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Let $\lambda = (1 \ 2 \ 3 \ 4 \ 5 \ 6 \ 7)$ be a cycle in $S_7$. Find an element of order 3 in $S_7$ that normalizes the cyclic subgroup generated by $\lambda (\langle\lambda\rangle)$.

I have written the elements in $\langle \lambda\rangle= \{1, (1 \ 2 \ 3 \ 4 \ 5 \ 6 \ 7), (1 \ 3 \ 5 \ 7 \ 2 \ 4 \ 6),(1 \ 4 \ 7 \ 3 \ 6 \ 2 \ 5),(1 \ 5 \ 2 \ 6 \ 3 \ 7 \ 4),(1 \ 6 \ 4 \ 2 \ 7 \ 5 \ 3),(1 \ 7 \ 6 \ 5 \ 4 \ 3 \ 2) \}$

Let's $\sigma$ be the element, then we have $\sigma\lambda\sigma^{-1} = \lambda^{i}$, with $i$ being an integer.

Since the element has order 3, it can either be a single or double 3-cycle, I have tried with a few singles and found that none of them works on $(1 \ 2 \ 3 \ 4 \ 5 \ 6 \ 7)$ because it permutes at most 3 elements in the cycle, which doesn't fall into the set $\langle\lambda\rangle $.

So the answer must be an double 3-cycle, or am I doing anything wrong?

I have not learned the methods for finding things like this, so I would really appreciate some guidance. Thank you.

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    $\begingroup$ I think you're on the right track. To me, the natural candidate for a conjugate of $\lambda$ would be $\lambda^{2}$, but that's a guess on my part. (+1) $\endgroup$ Commented Oct 15, 2020 at 0:31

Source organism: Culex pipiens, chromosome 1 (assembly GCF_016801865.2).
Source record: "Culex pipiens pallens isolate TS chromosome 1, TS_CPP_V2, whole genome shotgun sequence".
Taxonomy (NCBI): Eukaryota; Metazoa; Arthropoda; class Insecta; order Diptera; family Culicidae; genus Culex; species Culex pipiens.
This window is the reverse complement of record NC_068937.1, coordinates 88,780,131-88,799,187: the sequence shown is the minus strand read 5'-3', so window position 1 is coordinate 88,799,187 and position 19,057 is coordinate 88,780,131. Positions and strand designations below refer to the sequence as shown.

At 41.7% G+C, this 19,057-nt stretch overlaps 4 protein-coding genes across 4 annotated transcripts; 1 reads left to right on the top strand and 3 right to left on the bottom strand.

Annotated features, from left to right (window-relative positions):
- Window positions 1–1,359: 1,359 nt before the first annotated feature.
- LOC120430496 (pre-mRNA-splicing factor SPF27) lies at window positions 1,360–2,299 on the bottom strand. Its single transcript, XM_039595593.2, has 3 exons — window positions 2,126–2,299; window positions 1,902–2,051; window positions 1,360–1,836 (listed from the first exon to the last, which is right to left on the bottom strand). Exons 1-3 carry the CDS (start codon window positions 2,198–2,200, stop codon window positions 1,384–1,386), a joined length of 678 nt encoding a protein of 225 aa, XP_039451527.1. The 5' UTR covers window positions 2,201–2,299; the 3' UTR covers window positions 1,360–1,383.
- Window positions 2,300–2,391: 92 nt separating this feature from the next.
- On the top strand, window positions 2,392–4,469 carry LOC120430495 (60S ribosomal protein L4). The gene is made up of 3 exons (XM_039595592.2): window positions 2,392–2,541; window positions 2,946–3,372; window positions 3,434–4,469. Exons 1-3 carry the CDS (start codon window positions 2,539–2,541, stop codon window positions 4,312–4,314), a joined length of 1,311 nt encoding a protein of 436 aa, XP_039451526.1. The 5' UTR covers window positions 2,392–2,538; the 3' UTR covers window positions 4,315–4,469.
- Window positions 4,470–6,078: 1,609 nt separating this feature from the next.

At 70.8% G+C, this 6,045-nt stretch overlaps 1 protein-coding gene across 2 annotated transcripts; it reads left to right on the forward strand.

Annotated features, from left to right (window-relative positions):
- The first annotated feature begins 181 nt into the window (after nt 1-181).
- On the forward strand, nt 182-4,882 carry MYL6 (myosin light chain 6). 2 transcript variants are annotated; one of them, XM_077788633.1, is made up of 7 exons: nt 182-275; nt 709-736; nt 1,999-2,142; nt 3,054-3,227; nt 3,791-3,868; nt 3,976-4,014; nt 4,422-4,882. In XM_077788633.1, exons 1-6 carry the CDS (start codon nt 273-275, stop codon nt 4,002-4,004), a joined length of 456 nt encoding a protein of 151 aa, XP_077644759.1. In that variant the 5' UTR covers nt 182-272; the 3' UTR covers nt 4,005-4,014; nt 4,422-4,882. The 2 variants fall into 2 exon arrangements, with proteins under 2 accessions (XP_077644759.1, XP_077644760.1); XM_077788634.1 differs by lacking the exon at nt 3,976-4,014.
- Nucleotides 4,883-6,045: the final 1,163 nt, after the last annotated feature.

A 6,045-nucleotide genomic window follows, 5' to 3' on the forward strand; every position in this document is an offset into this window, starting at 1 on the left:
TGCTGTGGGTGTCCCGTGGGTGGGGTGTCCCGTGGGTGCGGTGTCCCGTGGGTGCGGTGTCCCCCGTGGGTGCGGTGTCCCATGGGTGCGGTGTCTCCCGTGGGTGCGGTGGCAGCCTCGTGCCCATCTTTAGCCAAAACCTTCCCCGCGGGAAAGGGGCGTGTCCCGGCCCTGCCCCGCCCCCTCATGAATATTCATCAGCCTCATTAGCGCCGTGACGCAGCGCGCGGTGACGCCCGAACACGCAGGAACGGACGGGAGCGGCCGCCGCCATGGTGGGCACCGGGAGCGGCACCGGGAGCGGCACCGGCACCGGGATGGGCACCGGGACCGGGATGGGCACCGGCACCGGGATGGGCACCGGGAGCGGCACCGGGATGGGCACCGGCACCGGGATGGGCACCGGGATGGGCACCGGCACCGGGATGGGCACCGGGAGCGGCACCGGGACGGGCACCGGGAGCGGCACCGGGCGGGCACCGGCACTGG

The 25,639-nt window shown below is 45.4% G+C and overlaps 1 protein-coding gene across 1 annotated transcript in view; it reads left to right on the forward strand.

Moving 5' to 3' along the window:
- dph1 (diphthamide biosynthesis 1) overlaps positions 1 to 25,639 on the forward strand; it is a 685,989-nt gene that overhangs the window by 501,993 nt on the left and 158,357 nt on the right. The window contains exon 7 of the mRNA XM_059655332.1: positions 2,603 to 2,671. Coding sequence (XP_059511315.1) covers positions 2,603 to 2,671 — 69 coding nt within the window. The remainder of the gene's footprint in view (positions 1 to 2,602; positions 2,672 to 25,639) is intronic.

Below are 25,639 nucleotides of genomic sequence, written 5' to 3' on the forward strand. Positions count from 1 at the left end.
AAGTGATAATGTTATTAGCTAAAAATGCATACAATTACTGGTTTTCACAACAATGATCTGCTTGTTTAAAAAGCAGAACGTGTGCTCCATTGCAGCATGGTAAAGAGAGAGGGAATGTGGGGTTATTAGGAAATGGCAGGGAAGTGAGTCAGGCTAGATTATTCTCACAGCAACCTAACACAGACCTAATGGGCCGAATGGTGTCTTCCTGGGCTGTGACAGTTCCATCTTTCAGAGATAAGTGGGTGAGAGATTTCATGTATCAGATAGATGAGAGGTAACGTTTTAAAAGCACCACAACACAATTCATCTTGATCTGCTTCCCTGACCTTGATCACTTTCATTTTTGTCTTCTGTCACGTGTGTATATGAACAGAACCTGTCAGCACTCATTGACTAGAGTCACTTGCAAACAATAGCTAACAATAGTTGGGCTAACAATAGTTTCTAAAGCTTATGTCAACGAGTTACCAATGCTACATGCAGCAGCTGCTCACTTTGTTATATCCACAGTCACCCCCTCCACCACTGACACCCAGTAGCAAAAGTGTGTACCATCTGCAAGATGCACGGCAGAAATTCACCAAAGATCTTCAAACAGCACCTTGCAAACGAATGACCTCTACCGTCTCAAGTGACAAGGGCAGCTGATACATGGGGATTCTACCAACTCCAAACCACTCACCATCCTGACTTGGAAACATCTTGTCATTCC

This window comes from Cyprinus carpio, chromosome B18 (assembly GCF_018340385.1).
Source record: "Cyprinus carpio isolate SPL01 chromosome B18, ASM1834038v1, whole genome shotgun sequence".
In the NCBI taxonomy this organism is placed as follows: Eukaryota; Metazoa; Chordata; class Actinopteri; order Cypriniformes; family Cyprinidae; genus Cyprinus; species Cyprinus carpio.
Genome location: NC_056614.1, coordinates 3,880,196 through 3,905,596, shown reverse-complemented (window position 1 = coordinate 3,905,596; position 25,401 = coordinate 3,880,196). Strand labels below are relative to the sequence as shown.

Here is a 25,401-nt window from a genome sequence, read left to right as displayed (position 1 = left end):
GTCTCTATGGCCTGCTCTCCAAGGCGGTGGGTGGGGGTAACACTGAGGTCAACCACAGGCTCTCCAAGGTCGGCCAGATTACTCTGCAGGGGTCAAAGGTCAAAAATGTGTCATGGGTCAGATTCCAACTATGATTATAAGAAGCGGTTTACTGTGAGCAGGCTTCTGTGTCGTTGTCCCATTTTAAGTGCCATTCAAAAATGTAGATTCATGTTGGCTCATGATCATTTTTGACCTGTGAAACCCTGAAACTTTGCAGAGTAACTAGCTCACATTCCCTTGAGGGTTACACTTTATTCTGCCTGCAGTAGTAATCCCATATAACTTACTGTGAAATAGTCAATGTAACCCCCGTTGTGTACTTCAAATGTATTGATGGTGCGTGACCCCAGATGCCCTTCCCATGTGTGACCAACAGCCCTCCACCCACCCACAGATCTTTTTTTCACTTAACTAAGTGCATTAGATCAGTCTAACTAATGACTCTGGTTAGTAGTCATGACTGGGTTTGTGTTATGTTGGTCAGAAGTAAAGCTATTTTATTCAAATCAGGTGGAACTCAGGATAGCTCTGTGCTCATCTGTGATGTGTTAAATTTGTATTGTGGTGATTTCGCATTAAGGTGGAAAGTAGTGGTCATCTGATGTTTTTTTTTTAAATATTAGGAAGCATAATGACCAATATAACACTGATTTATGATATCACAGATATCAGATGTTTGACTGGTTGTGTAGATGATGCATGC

• $\begingroup$ Using the map $\lambda\mapsto\lambda^2$, you can iterate to find cycles: $\lambda^1\mapsto\lambda^2\mapsto\lambda^4\mapsto\lambda^1$ and $\lambda^3\mapsto\lambda^6\mapsto\lambda^5\mapsto\lambda^3$. This gives the cycle decomposition $(124)(365)$. $\endgroup$
    – Steve D
    Commented Oct 15, 2020 at 3:49

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Let $\sigma=(235)(476)$ (Refer here for the method to find $\sigma)$. By direct calculation, it can be shown that $\sigma\lambda\sigma^{-1}=\lambda^2$.
Hence $$\sigma\lambda^i\sigma^{-1}=(\sigma\lambda\sigma^{-1})^i=\lambda^{2i}\in \langle\lambda\rangle.$$ So we have $\sigma\langle\lambda\rangle\sigma^{-1}\subseteq\langle\lambda\rangle$. Since both sets have the same size and are finite, we have $\sigma\langle\lambda\rangle\sigma^{-1}=\langle\lambda\rangle$.
Thus $\sigma$ is an element of order $3$ that normalizes $\langle\lambda\rangle$.

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